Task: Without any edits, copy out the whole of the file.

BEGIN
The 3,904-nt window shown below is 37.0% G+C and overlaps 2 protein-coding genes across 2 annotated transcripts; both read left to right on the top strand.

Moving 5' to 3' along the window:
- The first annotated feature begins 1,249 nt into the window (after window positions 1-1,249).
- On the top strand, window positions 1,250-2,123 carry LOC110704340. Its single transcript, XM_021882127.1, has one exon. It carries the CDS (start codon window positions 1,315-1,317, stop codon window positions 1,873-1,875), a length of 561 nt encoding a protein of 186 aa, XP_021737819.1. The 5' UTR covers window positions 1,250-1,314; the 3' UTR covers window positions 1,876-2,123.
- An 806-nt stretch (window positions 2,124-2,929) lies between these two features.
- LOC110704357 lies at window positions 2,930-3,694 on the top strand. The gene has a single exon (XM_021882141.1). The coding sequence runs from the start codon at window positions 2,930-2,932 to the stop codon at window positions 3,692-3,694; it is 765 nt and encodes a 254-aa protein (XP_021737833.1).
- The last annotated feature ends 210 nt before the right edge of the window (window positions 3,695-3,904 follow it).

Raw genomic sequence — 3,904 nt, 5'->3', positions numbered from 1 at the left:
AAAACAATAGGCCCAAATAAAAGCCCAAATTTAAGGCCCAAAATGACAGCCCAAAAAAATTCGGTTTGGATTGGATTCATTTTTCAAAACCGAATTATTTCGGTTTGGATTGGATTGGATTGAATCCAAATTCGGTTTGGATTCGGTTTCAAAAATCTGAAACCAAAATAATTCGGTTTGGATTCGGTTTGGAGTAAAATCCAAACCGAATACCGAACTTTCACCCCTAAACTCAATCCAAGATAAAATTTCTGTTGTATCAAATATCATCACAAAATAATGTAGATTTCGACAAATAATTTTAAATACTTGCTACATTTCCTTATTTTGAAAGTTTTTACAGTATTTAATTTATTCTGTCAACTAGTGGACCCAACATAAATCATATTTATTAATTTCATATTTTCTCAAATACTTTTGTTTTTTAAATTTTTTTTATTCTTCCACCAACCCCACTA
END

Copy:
The 3,904-nt window shown below is 37.0% G+C and overlaps 2 protein-coding genes across 2 annotated transcripts; both read left to right on the top strand.

Moving 5' to 3' along the window:
- The first annotated feature begins 1,249 nt into the window (after window positions 1-1,249).
- On the top strand, window positions 1,250-2,123 carry LOC110704340. Its single transcript, XM_021882127.1, has one exon. It carries the CDS (start codon window positions 1,315-1,317, stop codon window positions 1,873-1,875), a length of 561 nt encoding a protein of 186 aa, XP_021737819.1. The 5' UTR covers window positions 1,250-1,314; the 3' UTR covers window positions 1,876-2,123.
- An 806-nt stretch (window positions 2,124-2,929) lies between these two features.
- LOC110704357 lies at window positions 2,930-3,694 on the top strand. The gene has a single exon (XM_021882141.1). The coding sequence runs from the start codon at window positions 2,930-2,932 to the stop codon at window positions 3,692-3,694; it is 765 nt and encodes a 254-aa protein (XP_021737833.1).
- The last annotated feature ends 210 nt before the right edge of the window (window positions 3,695-3,904 follow it).

Raw genomic sequence — 3,904 nt, 5'->3', positions numbered from 1 at the left:
AAAACAATAGGCCCAAATAAAAGCCCAAATTTAAGGCCCAAAATGACAGCCCAAAAAAATTCGGTTTGGATTGGATTCATTTTTCAAAACCGAATTATTTCGGTTTGGATTGGATTGGATTGAATCCAAATTCGGTTTGGATTCGGTTTCAAAAATCTGAAACCAAAATAATTCGGTTTGGATTCGGTTTGGAGTAAAATCCAAACCGAATACCGAACTTTCACCCCTAAACTCAATCCAAGATAAAATTTCTGTTGTATCAAATATCATCACAAAATAATGTAGATTTCGACAAATAATTTTAAATACTTGCTACATTTCCTTATTTTGAAAGTTTTTACAGTATTTAATTTATTCTGTCAACTAGTGGACCCAACATAAATCATATTTATTAATTTCATATTTTCTCAAATACTTTTGTTTTTTAAATTTTTTTTATTCTTCCACCAACCCCACTA